My pastor is fond of a particular saying:
When you are sick of saying it, the leaders in your ministry have probably just heard it. When your leaders are sick of hearing it, then everyone else has heard it for the first time.
I’ll avoid the temptation to mention that I’m kind of sick of hearing this (oops), but the principle is oh so true. If you want to boil it down to the three-word essence, here you go:
Never shut up.
I was reminded of this in a recent conversation with a volunteer. This guy is faithful and dependable, one of those long-serving and long-suffering people you want to have on your team. As we talked, he brought up the need for more volunteers. I casually mentioned that even with all of our stage announcements and on-boarding systems, shoulder-tapping is still our best method to invite new vols to the party. And to that, he replied
“Huh. I’ve never really thought about it that way before.”
Now, let me rewind the conversation a few seconds. I almost didn’t mention shoulder-tapping because I assumed that was already a part of my friend’s vernacular. I thought it was something he was already living and breathing. I knew that I have used the shoulder-tapping verbiage hundreds (maybe thousands?) of times during my time at the Summit. I’m confident that he’s been in a training where I’ve said that exact same thing. But I went for it, and I’m glad I did. Because after all…he’s never thought about it that way before.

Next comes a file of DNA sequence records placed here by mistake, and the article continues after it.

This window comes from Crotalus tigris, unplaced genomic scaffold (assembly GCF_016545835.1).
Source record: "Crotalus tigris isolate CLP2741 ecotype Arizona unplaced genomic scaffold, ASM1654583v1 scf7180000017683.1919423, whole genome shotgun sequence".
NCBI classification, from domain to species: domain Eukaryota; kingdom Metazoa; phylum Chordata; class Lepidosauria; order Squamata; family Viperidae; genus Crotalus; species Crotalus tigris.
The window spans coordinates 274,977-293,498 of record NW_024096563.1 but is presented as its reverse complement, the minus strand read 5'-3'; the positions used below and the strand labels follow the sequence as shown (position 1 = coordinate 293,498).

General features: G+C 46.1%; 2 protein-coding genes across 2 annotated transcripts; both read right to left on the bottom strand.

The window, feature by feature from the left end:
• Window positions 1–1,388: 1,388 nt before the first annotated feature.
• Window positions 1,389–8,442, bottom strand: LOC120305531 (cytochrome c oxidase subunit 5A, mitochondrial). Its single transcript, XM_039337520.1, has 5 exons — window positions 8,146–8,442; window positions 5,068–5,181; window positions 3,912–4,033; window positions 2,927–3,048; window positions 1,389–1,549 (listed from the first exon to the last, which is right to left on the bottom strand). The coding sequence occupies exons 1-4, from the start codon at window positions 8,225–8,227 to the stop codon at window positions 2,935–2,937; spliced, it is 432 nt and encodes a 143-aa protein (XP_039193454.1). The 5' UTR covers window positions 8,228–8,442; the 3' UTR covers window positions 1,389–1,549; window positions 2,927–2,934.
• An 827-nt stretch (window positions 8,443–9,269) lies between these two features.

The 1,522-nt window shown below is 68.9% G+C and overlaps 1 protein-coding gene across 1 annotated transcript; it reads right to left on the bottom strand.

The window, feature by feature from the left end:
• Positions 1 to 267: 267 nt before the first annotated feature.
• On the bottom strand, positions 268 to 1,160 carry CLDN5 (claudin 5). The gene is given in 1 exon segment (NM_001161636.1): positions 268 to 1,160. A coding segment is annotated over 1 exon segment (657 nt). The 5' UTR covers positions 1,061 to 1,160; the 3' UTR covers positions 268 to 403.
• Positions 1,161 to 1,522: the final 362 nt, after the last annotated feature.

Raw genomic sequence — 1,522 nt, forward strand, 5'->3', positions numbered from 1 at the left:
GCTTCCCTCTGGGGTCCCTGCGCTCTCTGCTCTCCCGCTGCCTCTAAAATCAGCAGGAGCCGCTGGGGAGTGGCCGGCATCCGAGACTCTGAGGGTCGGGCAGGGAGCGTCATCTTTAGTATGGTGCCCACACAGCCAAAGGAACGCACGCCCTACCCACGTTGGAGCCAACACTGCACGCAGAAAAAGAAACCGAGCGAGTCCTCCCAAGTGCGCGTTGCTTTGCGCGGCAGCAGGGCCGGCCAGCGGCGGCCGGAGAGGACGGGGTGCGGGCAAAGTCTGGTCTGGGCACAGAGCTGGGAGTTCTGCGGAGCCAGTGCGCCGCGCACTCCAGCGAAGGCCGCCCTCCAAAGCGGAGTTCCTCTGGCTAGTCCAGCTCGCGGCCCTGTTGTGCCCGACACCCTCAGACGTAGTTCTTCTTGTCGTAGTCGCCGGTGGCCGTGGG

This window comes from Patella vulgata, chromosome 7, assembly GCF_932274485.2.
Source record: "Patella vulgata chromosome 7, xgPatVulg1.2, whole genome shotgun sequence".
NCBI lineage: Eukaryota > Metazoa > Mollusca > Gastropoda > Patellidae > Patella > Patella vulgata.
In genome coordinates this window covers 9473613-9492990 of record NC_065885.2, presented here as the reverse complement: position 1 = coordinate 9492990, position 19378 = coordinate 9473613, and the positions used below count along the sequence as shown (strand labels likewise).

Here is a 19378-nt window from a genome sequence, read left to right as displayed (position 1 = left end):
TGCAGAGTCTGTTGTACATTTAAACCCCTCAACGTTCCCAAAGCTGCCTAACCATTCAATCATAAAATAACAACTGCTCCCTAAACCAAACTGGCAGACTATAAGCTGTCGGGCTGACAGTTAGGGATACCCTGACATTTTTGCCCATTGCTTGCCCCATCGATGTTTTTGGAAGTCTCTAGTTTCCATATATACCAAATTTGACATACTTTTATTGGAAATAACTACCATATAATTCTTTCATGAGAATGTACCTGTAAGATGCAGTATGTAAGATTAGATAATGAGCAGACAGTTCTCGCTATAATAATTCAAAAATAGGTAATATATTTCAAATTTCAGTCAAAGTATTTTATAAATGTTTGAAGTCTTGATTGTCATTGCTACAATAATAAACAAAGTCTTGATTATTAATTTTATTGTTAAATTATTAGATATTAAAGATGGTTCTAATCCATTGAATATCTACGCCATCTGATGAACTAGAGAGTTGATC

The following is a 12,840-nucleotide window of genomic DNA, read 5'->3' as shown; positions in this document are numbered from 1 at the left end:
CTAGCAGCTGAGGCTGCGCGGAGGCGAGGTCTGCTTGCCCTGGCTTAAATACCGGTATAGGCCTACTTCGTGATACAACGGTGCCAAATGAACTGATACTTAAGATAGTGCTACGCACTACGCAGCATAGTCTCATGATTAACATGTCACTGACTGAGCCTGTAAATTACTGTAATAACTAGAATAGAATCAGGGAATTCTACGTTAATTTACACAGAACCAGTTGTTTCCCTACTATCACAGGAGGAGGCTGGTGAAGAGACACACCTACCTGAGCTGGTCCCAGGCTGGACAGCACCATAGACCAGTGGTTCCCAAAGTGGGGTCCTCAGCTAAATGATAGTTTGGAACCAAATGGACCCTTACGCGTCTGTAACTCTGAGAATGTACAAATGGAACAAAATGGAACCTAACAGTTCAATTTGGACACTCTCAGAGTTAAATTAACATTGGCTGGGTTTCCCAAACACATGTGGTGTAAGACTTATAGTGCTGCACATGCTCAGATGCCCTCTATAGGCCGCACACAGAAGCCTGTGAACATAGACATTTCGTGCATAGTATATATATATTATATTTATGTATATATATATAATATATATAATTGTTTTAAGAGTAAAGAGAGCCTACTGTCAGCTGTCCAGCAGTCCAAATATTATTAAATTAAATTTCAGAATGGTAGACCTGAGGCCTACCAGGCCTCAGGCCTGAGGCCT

I’ve been replaying that conversation in my head, and here are a few thoughts that have bubbled up for me as a leader. Maybe they’ll carry some weight for you, as well:
1. Not everything you say is memorable. That hurts my feelings, but it’s true. Maybe I didn’t deliver it with enough passion. Perhaps I didn’t hone the sentence carefully enough. If it dropped through the filter the first time around, then I have to say it again.
2. Not everything you say is absorbed. When I think about trainings that I lead, it’s a lot of content. A lot. Of content. I know that my own learning style doesn’t lend itself to grasp every detail of what I hear. Why should my hearers be different?
3. Not everyone is ready for it the first time they hear it. My buddy is a whip-smart guy. It’s not that he wasn’t listening the first time I said it, it was that he didn’t need that info at the time. Now that he needs it, he heard it and (I’ll bet) will act on it.
4. Not everyone was around the first time you said it. As long as you have new people in your ministry, you have to repeat the vision. We fall prey to what Chip and Dan Heath call “the curse of knowledge.” Because we know it, we assume everyone else knows it.
5. If it’s worth saying once, it’s worth saying multiple times. For far too many years, I wanted creativity to beat out clarity. I never wanted to use the same illustration twice. I wanted each message to be a brand-new, mind-blowing, earth-changing truth. And then I realized: I’m not nearly that good. Instead, I took a cue from leaders and communicators that I respected, and began to beat the same few drums over and over again. That doesn’t mean that we never vary our subject, but it does mean that a good teaching point shouldn’t be said once and shelved away.
When you are sick of saying it, your people are just hearing it.
What are some of your favorite repeatable phrases as a leader? Join the fun. Comment below.